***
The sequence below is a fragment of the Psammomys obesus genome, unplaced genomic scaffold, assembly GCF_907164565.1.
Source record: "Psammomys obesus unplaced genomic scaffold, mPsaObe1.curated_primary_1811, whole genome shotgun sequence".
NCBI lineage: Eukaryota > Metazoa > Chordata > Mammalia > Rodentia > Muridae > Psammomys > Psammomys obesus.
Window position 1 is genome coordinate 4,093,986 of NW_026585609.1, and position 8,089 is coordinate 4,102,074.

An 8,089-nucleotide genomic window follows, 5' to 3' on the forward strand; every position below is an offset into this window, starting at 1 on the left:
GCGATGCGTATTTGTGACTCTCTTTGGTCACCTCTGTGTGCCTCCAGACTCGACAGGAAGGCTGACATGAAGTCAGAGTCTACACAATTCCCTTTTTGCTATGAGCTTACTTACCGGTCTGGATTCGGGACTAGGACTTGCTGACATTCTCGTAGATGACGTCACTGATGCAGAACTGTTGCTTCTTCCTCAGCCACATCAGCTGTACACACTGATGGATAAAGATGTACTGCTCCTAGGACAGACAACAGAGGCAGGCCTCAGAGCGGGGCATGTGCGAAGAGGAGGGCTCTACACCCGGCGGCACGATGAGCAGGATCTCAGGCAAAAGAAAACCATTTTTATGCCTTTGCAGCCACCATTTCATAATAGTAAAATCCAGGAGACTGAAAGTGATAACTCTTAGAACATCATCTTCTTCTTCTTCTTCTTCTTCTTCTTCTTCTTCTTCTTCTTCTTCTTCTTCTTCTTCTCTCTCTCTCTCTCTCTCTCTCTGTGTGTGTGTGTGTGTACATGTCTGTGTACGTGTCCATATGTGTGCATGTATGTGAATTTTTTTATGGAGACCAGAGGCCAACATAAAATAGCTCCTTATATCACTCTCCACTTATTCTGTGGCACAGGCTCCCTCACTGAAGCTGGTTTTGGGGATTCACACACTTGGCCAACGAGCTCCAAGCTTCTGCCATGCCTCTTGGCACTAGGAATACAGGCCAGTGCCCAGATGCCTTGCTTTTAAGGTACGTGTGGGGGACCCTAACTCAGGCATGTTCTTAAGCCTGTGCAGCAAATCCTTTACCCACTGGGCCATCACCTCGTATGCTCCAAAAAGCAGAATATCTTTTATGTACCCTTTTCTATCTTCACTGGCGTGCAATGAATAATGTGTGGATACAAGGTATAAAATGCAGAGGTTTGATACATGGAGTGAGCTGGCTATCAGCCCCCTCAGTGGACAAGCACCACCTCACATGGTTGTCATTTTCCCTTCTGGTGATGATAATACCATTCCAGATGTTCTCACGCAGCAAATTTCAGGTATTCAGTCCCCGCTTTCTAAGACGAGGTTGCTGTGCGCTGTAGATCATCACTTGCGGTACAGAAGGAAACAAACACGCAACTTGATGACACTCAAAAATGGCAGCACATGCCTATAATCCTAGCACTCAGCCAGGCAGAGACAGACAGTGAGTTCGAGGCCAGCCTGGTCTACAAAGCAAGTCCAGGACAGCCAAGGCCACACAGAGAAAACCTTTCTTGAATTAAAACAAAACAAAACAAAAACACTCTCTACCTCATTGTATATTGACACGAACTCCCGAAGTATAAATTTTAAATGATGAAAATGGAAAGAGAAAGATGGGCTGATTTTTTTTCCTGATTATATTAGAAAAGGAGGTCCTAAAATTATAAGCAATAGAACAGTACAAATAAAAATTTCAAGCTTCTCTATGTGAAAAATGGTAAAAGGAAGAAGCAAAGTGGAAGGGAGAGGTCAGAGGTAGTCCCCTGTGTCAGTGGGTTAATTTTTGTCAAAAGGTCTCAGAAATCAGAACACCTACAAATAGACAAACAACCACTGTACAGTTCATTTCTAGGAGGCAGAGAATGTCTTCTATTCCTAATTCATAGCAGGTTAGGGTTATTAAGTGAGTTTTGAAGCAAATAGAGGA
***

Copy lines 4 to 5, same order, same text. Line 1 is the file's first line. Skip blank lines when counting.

Window position 1 is genome coordinate 4,093,986 of NW_026585609.1, and position 8,089 is coordinate 4,102,074.

An 8,089-nucleotide genomic window follows, 5' to 3' on the forward strand; every position below is an offset into this window, starting at 1 on the left: